Talk:CH391L/S13/Metagenomics & Bioprospecting

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*'''[[User:Gabriel Wu|Gabriel Wu]] 18:22, 18 February 2013 (EST)''': The story of taxol is interesting and important. Unfortunately, it hasn't been as successful at commercialization--at least not yet.  Another rather impressive story that so far has been more successful commercially is the microbial production of the antimalarial artemisinin.  By expressing plant genes in yeast, researchers are able to economically produce large amounts artemisinin precursor. The most recent publication in this field is [http://www.pnas.org/content/109/3/E111.short here].  An older, but clearer explanation is [http://www.nature.com/nbt/journal/v21/n7/full/nbt833.html here].
*'''[[User:Gabriel Wu|Gabriel Wu]] 18:22, 18 February 2013 (EST)''': The story of taxol is interesting and important. Unfortunately, it hasn't been as successful at commercialization--at least not yet.  Another rather impressive story that so far has been more successful commercially is the microbial production of the antimalarial artemisinin.  By expressing plant genes in yeast, researchers are able to economically produce large amounts artemisinin precursor. The most recent publication in this field is [http://www.pnas.org/content/109/3/E111.short here].  An older, but clearer explanation is [http://www.nature.com/nbt/journal/v21/n7/full/nbt833.html here].
**'''[[User:Jeffrey E. Barrick|Jeffrey E. Barrick]] 12:58, 20 February 2013 (EST)''':It would be interesting to go back and trace the discovery of those genes.
**'''[[User:Jeffrey E. Barrick|Jeffrey E. Barrick]] 12:58, 20 February 2013 (EST)''':It would be interesting to go back and trace the discovery of those genes.
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**'''[[User:Benjamin Gilman|Benjamin Gilman]] 17:39, 21 February 2013 (EST)''': My understanding is that taxol is currently made by growing ''taxus''(yew tree family) cells in suspension along with the fungus that completes the synthesis, not unlike what happens in actual tree bark.  Does anyone know if a similar strategy has ever been used with engineered organisms to synthesize a product in cases where a single species couldn't be coaxed into completing the synthesis? 
*'''[[User:Gabriel Wu|Gabriel Wu]] 18:26, 18 February 2013 (EST)''': A short interesting article about the difference between microbial production (synthetic biology style) versus chemical synthesis. [http://www.nature.com/nature/journal/v492/n7428/full/492188a.html]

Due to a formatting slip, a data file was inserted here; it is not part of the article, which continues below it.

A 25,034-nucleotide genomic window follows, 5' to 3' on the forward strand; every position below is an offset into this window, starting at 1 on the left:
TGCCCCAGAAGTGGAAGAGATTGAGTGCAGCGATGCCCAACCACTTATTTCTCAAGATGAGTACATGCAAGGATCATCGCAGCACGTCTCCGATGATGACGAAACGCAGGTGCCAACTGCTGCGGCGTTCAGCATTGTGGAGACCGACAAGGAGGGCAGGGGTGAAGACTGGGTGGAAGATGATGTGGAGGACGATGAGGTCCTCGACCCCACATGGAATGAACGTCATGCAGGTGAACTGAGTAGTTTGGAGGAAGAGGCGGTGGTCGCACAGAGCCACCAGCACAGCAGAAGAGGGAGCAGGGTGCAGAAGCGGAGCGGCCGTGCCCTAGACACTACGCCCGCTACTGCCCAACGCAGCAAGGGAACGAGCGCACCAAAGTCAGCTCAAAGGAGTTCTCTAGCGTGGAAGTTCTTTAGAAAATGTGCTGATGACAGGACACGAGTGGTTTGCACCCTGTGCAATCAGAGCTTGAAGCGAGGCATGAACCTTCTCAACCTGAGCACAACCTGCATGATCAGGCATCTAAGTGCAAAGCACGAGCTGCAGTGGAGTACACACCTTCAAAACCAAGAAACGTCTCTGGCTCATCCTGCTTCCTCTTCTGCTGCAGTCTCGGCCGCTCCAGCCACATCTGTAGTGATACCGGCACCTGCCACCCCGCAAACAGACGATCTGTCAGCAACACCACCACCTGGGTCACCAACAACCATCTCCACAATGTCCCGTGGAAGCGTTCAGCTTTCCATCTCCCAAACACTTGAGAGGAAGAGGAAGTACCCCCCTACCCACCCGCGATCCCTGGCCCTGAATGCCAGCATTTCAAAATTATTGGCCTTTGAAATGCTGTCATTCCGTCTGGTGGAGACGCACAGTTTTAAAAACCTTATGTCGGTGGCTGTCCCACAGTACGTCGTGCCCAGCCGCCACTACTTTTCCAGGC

*'''[[User:Gabriel Wu|Gabriel Wu]] 18:26, 18 February 2013 (EST)''': A short interesting article about the difference between microbial production (synthetic biology style) versus chemical synthesis. [http://www.nature.com/nature/journal/v492/n7428/full/492188a.html]

Revision as of 17:39, 21 February 2013

  • Gabriel Wu 18:03, 18 February 2013 (EST): We've talked a lot about DNA synthesis. I don't know if we need an entire talk on sequencing technologies (we certainly could, but may be beyond the scope), but, if anyone needs a little primer on it. It's a little dated, but still relevant on the fundamentals [1].
    • Jeffrey E. Barrick 12:58, 20 February 2013 (EST):I'd say it's probably beyond the scope of our course to go too much into sequencing tech, but it's good stuff to know. Thanks for posting the link.
  • Kevin Baldridge 01:55, 19 February 2013 (EST):The introduction is great and really helpful. However there is a little bit of redundancy, the sentences at the ends of the first two paragraphs in particular.
    • Jeffrey E. Barrick 12:58, 20 February 2013 (EST):Please finish merging in whatever additional content was there from last year's topic. You also need at least one more image.

Metabolic Engineering

  • Gabriel Wu 18:22, 18 February 2013 (EST): The story of taxol is interesting and important. Unfortunately, it hasn't been as successful at commercialization--at least not yet. Another rather impressive story that so far has been more successful commercially is the microbial production of the antimalarial artemisinin. By expressing plant genes in yeast, researchers are able to economically produce large amounts artemisinin precursor. The most recent publication in this field is here. An older, but clearer explanation is here.
    • Jeffrey E. Barrick 12:58, 20 February 2013 (EST):It would be interesting to go back and trace the discovery of those genes.
    • Benjamin Gilman 17:39, 21 February 2013 (EST): My understanding is that taxol is currently made by growing taxus(yew tree family) cells in suspension along with the fungus that completes the synthesis, not unlike what happens in actual tree bark. Does anyone know if a similar strategy has ever been used with engineered organisms to synthesize a product in cases where a single species couldn't be coaxed into completing the synthesis?
  • Gabriel Wu 18:26, 18 February 2013 (EST): A short interesting article about the difference between microbial production (synthetic biology style) versus chemical synthesis. [2]

Human Microbiome Project (HMP)

  • Gabriel Wu 17:43, 18 February 2013 (EST): The first major paper release of the Human Microbiome Project (HMP) has been published. There were two big papers in Nature in June, 2012 1, 2. These papers accompanied a coordinated release of about a dozen papers in various PLoS journals [3].
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